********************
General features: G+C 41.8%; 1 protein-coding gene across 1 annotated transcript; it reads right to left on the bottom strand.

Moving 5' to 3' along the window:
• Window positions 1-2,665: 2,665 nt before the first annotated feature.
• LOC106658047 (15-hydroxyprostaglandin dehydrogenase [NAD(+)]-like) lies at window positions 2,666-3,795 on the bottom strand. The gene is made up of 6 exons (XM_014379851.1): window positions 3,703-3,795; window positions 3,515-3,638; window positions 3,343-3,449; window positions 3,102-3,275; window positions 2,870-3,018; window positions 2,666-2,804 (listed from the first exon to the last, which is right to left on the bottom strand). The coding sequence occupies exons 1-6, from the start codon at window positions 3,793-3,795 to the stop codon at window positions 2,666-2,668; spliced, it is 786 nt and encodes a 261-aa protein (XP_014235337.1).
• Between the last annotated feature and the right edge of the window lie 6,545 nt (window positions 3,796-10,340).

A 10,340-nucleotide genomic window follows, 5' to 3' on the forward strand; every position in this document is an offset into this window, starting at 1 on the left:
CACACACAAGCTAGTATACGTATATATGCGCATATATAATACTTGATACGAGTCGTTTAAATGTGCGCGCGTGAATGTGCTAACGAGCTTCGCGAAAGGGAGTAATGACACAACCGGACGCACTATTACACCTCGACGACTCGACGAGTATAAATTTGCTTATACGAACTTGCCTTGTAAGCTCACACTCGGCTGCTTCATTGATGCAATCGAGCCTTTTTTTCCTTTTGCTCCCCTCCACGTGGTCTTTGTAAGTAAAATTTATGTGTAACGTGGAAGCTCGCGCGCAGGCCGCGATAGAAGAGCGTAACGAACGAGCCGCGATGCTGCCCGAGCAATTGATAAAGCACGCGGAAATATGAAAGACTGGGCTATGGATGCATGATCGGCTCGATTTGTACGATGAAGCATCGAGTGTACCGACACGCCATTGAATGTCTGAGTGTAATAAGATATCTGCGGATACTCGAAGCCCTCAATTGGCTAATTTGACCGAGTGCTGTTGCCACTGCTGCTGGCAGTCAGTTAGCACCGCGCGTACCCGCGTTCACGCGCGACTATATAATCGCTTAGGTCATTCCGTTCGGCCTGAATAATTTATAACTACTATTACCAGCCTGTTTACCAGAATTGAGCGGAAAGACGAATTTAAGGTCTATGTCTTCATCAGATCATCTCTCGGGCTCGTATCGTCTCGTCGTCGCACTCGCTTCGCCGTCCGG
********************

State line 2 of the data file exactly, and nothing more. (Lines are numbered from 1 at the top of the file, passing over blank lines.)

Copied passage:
Moving 5' to 3' along the window: